Tips on Using Legitimizing
Legitimizing is not complicated. Generally, the most effective way to legitimize is simply to cite an authority:
As you know, the law recently changed. Now it requires us to. . . .
I checked the regulation again, and it calls for two years’ records before the agency will. . . .
According to the (Bible, Koran,Torah, or other holy book). . . .
The Supreme Court has ruled that. . . .
A yellow light means slow down and prepare to stop, not speed up.
I’ve read three reviews of this film, and they all say it. . . .
The police car behind us is flashing its red lights.
In his most recent book, Doctor Hill wrote that. . . .
In our culture, it is customary to. . . .
The boss wants our report by close of business today.
Dad said to come down for dinner.
It is important to recognize that everyone responds to some authority sometimes. However, not everyone responds to the same authority, so you need to know your audience well. When you want to influence people by legitimizing, you should know what kind of authority they find credible. Use this influence technique only with people who are inclined to respond to the type of authority you are citing.
All people respond to some type of authority, but some people have an aversion to control and are more likely to rebel against authority if they perceive it as an attempt to control them. They are iconoclastic and rebellious by nature and will resist the kinds of authority they consider intrusive and controlling. To a rebellious teenager, any use of parental authority is likely to provoke resistance. With people who react adversely to authority, either do not use legitimizing or legitimize only by citing the kind of authority you know they will accept.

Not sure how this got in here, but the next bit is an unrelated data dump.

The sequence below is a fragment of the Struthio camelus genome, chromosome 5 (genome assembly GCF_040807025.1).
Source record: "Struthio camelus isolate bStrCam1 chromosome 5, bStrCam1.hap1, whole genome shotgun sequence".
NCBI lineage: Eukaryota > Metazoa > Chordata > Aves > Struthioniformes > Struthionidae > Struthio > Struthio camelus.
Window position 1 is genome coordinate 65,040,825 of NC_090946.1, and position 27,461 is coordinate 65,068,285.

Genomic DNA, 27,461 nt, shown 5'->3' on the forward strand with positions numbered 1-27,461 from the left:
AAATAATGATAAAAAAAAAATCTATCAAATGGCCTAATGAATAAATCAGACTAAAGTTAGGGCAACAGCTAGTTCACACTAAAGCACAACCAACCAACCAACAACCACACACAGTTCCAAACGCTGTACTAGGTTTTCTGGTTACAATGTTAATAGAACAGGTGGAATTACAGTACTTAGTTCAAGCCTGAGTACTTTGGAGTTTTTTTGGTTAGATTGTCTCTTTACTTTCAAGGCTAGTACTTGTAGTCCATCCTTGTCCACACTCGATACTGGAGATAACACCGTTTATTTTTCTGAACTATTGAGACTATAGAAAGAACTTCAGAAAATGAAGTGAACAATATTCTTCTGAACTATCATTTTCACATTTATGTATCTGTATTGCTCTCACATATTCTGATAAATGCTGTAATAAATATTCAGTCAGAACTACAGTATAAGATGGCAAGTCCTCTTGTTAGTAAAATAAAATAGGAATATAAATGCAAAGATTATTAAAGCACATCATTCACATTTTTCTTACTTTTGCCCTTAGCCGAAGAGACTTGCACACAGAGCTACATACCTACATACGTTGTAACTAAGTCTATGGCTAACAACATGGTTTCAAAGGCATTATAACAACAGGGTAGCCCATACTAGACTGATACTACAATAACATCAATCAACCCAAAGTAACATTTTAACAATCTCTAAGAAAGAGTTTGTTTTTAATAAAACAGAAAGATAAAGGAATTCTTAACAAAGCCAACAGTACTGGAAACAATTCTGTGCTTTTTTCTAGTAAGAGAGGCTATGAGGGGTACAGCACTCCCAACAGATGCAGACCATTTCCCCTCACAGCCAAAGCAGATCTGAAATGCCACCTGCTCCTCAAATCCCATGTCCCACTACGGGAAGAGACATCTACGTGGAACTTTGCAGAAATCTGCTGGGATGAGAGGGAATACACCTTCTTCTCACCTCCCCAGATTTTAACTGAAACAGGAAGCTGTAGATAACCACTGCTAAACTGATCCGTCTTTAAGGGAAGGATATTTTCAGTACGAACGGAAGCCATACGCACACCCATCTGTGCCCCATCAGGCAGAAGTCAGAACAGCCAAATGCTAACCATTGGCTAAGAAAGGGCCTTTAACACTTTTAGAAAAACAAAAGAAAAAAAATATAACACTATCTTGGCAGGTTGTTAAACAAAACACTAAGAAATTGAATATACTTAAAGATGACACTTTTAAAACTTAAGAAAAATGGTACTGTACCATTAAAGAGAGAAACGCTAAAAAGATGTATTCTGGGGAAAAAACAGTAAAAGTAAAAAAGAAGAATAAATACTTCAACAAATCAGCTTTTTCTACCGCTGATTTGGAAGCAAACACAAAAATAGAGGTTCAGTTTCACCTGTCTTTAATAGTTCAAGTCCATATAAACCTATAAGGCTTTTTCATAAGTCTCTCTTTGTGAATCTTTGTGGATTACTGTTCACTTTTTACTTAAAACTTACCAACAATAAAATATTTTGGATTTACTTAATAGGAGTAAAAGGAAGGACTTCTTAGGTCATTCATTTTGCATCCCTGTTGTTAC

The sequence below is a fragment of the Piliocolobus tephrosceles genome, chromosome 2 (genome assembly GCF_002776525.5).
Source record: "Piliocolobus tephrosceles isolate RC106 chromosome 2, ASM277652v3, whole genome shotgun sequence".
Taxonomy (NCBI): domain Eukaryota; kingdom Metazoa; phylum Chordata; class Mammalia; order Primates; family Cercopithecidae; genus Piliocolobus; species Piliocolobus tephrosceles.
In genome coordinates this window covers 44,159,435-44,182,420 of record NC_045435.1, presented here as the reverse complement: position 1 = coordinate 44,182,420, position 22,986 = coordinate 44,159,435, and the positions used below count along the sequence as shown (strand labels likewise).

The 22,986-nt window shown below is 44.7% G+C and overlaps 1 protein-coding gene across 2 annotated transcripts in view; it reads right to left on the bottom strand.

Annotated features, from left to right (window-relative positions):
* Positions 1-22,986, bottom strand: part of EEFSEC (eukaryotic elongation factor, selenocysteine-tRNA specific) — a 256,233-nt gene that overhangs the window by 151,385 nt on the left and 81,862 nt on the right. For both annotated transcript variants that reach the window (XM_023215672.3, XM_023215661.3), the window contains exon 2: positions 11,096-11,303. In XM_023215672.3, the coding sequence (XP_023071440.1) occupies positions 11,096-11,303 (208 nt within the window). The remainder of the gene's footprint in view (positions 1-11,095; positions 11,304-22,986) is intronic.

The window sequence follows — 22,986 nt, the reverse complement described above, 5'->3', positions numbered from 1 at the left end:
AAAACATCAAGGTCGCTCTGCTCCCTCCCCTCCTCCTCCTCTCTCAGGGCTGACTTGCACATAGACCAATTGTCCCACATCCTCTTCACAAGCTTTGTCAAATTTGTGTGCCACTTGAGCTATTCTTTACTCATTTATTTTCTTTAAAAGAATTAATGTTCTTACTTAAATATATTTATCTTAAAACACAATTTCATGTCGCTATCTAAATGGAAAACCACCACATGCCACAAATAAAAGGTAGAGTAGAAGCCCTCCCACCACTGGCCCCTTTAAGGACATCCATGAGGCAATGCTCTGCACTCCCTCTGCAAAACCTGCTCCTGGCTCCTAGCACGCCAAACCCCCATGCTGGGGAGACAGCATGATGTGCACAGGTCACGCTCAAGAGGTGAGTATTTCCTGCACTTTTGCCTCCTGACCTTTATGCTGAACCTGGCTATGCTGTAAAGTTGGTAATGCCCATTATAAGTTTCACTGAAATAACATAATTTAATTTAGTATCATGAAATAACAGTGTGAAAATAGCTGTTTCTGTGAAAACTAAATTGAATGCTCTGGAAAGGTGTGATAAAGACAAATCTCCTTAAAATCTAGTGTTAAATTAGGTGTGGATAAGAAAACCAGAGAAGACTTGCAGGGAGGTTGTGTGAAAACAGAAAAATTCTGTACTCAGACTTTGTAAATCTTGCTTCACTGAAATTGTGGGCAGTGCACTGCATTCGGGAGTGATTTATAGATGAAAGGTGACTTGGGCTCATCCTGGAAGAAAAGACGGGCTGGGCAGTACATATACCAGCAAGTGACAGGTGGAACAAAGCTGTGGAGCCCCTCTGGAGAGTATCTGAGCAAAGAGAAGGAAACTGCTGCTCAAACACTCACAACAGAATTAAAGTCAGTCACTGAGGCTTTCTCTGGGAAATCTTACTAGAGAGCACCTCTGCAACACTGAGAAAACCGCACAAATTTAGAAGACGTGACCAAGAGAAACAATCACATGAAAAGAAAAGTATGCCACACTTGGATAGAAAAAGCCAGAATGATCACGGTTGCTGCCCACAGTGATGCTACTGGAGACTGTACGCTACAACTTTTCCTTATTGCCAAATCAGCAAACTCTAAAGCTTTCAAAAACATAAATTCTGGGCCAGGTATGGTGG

Do not use legitimizing with someone who is a higher or greater authority than the authority you are citing.
Avoid being heavy-handed when you legitimize. Use authority to justify a request or reinforce a statement, rather than pressuring someone into complying. If you sense resistance, switch to logical persuading. Cite facts and logical arguments for complying.